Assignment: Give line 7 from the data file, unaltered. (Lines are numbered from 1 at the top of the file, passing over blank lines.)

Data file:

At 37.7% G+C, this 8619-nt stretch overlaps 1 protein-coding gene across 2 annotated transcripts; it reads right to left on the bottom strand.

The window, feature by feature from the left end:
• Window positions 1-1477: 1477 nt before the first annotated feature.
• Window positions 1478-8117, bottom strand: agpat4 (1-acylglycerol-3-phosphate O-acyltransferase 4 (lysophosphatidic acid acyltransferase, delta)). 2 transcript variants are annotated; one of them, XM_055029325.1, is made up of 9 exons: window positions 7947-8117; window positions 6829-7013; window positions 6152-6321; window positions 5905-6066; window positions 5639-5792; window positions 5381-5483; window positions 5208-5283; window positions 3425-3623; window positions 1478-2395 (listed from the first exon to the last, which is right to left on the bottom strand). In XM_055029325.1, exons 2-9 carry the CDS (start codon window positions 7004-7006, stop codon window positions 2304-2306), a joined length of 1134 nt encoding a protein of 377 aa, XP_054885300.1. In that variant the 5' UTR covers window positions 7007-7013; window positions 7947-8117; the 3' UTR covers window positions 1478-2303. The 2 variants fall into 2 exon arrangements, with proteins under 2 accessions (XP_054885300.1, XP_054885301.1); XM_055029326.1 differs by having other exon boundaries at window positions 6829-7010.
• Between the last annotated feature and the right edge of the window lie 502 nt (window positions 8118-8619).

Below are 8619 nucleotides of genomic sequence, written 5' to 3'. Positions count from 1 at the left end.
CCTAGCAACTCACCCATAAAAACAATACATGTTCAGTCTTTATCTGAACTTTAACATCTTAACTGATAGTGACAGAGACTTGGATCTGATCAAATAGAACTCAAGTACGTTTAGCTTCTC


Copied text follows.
CCTAGCAACTCACCCATAAAAACAATACATGTTCAGTCTTTATCTGAACTTTAACATCTTAACTGATAGTGACAGAGACTTGGATCTGATCAAATAGAACTCAAGTACGTTTAGCTTCTC